The further development of Kiel University’s buildings came at the end of the 1960s, during a Germany-wide phase of large-scale university expansions and new formations, as a result of massively increasing numbers of students and differentiation of subjects. The expansion of Kiel University to the south of Olshausenstraße with its first new buildings occurred in accordance with the so-called Hammer-Plan, named after the Rector of the university, Heinrich Hammer. The plans for the university tower building were to be the start of modern, technically progressive building architecture on the university campus. The fifteen storey administration tower, which was built between 1960 and 1964 became the new university’s visible landmark.
The entire complex of the university forum was intended as a relaxed grouping of individual, solitary architectural buildings supplemented by generous open spaces. The open nature of the concept enabled different styles and forms to be placed adjacently to each other.
The student residence represented a decisive part of the new forum. This was an Anglo-American import which - in contrast to traditional student halls like the Seeburg - was understood to be a place of upbringing and strengthening the students’ sense of community. It was built between 1963 and 1966 by Wilhelm Kramer and provided students with lots of possibilities for use, with its integrated studio stage, for example.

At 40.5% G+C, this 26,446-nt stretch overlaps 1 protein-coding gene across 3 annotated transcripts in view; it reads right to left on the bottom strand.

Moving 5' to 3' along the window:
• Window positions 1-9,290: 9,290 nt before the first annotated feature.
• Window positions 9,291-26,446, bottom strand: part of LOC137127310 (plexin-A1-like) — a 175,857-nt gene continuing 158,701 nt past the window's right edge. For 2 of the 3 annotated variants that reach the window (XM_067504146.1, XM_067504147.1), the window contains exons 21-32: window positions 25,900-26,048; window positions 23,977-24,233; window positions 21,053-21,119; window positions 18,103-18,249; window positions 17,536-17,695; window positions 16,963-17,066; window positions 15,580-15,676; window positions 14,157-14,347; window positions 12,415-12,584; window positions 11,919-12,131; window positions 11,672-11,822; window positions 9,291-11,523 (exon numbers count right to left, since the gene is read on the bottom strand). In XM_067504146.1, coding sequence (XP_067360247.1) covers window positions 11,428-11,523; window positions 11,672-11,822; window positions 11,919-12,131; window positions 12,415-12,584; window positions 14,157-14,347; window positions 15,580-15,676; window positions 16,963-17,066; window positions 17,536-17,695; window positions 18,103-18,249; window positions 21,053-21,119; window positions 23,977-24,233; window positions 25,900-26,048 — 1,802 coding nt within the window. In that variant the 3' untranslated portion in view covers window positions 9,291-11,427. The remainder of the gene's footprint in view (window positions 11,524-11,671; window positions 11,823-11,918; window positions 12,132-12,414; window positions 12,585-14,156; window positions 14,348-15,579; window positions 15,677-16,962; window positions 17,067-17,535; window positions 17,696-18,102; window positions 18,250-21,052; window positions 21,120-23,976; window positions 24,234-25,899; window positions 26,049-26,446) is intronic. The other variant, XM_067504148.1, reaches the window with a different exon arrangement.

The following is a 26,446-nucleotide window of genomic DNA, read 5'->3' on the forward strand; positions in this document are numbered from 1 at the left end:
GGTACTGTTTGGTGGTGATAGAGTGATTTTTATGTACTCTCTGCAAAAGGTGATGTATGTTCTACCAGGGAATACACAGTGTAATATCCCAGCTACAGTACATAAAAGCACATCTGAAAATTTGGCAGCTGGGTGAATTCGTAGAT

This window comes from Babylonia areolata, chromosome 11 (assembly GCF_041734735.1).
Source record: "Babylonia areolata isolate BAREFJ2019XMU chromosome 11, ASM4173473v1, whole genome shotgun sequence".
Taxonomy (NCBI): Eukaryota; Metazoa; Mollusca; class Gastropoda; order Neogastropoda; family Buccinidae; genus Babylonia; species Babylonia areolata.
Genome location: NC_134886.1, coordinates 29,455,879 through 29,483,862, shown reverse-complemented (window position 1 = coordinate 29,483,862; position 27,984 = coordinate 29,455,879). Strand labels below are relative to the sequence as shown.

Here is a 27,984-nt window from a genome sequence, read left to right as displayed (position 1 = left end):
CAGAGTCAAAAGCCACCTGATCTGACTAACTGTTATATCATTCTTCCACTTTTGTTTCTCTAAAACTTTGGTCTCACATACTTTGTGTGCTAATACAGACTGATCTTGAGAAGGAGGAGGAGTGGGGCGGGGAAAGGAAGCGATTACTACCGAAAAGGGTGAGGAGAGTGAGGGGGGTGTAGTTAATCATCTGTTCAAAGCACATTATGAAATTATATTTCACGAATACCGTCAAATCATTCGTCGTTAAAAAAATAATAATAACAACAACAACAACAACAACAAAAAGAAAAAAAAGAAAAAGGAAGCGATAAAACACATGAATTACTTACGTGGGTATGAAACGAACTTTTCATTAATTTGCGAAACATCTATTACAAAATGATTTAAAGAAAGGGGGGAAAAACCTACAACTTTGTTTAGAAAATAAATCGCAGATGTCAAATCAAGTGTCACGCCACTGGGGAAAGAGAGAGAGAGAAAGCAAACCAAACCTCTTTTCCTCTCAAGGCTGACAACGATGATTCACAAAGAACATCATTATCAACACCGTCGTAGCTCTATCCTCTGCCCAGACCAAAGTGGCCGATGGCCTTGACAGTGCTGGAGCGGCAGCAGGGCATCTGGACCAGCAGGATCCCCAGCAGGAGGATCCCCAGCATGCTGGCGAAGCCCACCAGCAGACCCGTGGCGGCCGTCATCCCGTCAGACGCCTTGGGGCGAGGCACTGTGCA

The central lecture hall building was also integrated into the university forum’s ensemble. Despite criticism, the auditorium was not reconstructed on its historical site in the city as a central place of representative significance and ballroom for the university. Instead, the Auditorium Maximum (which took on the traditional role of an auditorium at many German universities in the post-war period) was placed on the new campus grounds. From 1965 to 1969, it was constructed according to Wilhelm Neveling's design and its hexagonal sculptural shape forms the centre of the university forum.
The forum’s architectural diversity is also complemented by the University Chapel and the Central Library. Both the Chapel, built in 1965 from designs by Eiermann-Schüler Weidling and Kettner, as well as the Central Library, built from 1960 to 1966 by Günter Schween, symbolise an opening to the public because both buildings can be used by non-university groups.
The continual rise in numbers of students meant that providing large-scale, time-saving and cost-effective new rooms became necessary in the 1960s. This took place in 1962 in the form of the so-called Angerbauten which, at that time, symbolised modern building by using new manufacturing procedures, new cladding methods and standardised components. The Landesbauamt Kiel II and the architects Ernst Stoffers and Otto Schnittger were responsible for planning and finalisation. According to the university Rector, Erich Schneider, the Angerbauten were to underline Kiel’s objective of becoming one of Europe’s most modern universities.
Author: Karen Bruhn